So here we are just about 12:30 am, six drinks and four dishes down when the bartender asks, “how about dessert?”…”what have you got?” we reply, “how about a gin fizz panna cotta?”…”um, yes please”.

Ramo's gin fizz panna cotta

I should probably let Logan step in here as he was having something like a religious experience with this thing. I have to admit, I’ve never had a panna cotta quite like this. Made with Tanqueray, orange blossom and citrus pop rocks for the “fizz”. Chef Watson obviously knew what he was doing when he thought up such a refreshing dish to leave you floating after a meat filled, fried fiesta.

Amazing cocktails, killer pub food, cool atmosphere and late hours, Trick Dog does all the tricks and does them well. Do you live in San Francisco? Visiting soon? If you’re anything like us, you’ll want to stop here, maybe learn a few new tricks while you’re at it!

Trick Dog on Urbanspoon

Scarpetta – Miami Beach, FL

I admit it, I’m late to the Scarpetta party, as the Miami Beach location of Scott Conant’s Italian empire opened back in 2008. Not that Scarpetta needs an introduction or any praise from this humble food writer to validate itself. Myriads of people have visited the many locations around the country and the consensus seems to be this, Scarpetta is one of the elite purveyors of high quality Italian cuisine.

Scarpetta Logo

I’ve been a fan of Italian cuisine since my mom served me spaghetti out of a jar as a toddler. Since then, having traveled a bit and eaten meal after tasty meal, I’ve been able to form a clear picture of what truly great Italian food should be. For me, that means simplicity of both ingredients and technique, having a light hand in the kitchen, allowing the freshest of ingredients to do what they do best. Luckily, Scott grew up with these lessons instilled in him from childhood by his mother and grandmother. I’m not sure great Italian food can be learned any other way really.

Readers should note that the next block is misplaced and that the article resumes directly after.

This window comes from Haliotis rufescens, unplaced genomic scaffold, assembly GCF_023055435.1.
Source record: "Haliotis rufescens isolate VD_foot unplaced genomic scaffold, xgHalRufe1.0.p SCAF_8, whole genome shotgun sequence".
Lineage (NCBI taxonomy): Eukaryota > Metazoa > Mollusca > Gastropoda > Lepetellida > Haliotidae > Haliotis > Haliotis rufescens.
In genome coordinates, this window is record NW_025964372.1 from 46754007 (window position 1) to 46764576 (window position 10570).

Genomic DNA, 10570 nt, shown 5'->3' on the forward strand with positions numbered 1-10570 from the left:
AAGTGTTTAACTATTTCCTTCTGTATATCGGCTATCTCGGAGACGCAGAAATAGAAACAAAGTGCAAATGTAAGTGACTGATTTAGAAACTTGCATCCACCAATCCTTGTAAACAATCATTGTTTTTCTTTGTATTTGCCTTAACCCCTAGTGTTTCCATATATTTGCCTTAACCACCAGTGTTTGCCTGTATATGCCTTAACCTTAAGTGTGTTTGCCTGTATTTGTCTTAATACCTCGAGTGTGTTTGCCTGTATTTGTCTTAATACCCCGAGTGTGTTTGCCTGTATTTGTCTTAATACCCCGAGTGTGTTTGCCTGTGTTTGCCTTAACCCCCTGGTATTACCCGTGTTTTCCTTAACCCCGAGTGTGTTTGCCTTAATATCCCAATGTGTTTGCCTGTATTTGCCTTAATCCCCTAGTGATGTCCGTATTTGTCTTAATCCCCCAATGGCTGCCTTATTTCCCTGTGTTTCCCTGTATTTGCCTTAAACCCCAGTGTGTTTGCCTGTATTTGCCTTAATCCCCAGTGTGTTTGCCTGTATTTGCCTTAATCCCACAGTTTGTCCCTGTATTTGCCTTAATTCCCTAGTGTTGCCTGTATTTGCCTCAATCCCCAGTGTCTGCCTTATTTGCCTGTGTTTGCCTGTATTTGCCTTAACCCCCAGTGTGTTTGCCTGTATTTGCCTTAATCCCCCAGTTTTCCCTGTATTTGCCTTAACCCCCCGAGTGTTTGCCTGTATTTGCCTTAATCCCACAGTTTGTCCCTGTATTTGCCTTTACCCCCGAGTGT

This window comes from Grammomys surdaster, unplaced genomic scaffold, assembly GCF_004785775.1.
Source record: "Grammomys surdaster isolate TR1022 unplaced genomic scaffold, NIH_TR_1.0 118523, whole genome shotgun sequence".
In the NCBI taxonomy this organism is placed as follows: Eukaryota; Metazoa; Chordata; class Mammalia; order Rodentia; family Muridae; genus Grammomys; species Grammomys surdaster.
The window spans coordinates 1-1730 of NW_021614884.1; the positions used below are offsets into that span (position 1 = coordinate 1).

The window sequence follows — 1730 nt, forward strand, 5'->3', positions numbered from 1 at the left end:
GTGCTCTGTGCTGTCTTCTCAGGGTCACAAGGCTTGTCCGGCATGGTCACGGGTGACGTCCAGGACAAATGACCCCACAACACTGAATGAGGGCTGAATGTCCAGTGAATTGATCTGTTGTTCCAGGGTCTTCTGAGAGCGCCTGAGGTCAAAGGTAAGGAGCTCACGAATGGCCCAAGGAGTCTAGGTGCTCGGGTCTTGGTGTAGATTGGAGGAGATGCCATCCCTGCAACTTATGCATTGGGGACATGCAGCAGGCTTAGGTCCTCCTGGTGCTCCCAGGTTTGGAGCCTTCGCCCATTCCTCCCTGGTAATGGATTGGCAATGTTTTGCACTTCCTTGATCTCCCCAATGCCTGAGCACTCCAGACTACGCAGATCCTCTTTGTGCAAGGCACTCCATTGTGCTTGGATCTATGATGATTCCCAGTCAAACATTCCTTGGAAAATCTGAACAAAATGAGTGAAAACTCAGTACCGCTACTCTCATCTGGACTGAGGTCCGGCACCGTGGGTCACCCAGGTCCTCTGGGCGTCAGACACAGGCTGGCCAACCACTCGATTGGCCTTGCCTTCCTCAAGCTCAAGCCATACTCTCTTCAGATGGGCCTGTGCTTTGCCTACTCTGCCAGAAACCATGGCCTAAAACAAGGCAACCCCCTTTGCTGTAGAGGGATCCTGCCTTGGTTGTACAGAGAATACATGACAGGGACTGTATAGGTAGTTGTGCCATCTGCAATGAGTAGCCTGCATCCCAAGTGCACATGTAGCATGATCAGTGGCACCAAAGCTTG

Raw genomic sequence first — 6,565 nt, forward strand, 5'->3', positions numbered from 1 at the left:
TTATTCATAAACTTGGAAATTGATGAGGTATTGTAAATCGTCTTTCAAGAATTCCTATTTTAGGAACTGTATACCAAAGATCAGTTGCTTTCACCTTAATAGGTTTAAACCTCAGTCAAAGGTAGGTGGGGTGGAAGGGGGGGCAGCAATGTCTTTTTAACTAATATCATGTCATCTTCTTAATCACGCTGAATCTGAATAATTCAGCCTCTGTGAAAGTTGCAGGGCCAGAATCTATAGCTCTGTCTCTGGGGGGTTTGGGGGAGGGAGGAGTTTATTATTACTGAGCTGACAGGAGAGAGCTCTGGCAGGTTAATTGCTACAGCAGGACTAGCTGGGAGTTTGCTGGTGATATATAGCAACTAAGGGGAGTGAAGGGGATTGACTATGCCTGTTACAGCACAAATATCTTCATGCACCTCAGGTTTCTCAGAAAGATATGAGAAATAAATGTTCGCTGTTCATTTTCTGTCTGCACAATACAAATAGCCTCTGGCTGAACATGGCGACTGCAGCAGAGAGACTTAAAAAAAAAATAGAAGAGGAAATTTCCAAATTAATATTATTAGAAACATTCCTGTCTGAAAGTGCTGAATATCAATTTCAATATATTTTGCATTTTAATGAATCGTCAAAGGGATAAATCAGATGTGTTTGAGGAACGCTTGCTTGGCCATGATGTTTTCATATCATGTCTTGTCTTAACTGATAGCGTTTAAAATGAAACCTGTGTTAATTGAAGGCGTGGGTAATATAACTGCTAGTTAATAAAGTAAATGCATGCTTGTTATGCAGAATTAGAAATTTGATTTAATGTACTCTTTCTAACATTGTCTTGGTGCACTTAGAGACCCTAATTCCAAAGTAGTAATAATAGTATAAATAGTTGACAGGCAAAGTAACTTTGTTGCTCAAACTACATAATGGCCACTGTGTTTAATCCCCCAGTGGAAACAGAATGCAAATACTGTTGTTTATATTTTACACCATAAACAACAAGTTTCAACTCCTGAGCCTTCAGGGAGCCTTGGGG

We arrived at Scarpetta after traipsing through the cavernous new section of the Fountainebleau Hotel. The walk to our table brought us through a slick maritime themed dining room to an outdoor veranda lined with glass, overlooking the ocean. The menu here follows the same code of simplicity. At first glance, there are no surprises, tuna bresaola, fritto misto, polenta. All typical dishes you’d find at any decent Italian joint. Therein lies the beauty. Usually I always try to find the most unusual item in an attempt to try something new, something exciting. Here, your best bet is to leave your cynical dining preconceptions at the door and stick to the old favorites. That’s exactly what we did. After devouring a basket filled with ciabatta, focaccia, soppresata stuffed stromboli, and its accompanying plate of eggplant caponata, mascarpone butter and lemon infused oil, we chose our starters.

  Scarpetta bread n' wine

Steak tartare with quail egg and crispy shiitake mushrooms, and the creamy polenta with fricasee of truffled mushrooms, said to be a specialty of the house. The steak was chopped so finely that there was no hint of connective tissue at all, it acted almost as a liquid on your tongue. We sensed that the chef had snuck some truffle oil in the mixture as the aroma was unmistakeable. Eyes did roll into heads at each bite, many “mmms” were uttered.

Steak Tartare 2

The polenta was equally bewitching. It was easily the best polenta this humble man has ever tasted, it covered my tongue like a fine mink coat. If I could, I would eat this dish for breakfast every morning. The truffle was strangely missing from the flavor, but I didn’t care.

Creamy Polenta, Fricasee of Truffled Mushrooms

Sadly the appetizers didn’t last long, but the entrées followed close behind. My wife chose another Scarpetta signature dish, the spaghetti with tomato and basil. You almost feel juvenile when you order it. Especially with other, seemingly more mature options like duck and foie gras ravioli or black gemelli with dungeness crab. This feeling disappears as soon as the porcelain dome is removed. You realize that you may be the wisest person in the room. The aroma is intoxicating and the color is almost palpable. It’s a perfect twirl of al dente spaghetti that somehow defies gravity, held together by nothing more than Chef Conant’s luxurious tomato sauce.

Spaghetti, Tomato, Basil

The spaghetti more than lived up to the hype. It impressed even this jaded Italian fan to the point that I Googled the recipe the second I got home. I’ll let you in on a secret, the only ingredient in the sauce is tomatoes, salt and flavor infused oil, those flavors being basil, garlic and chile flakes. It doesn’t get much simpler.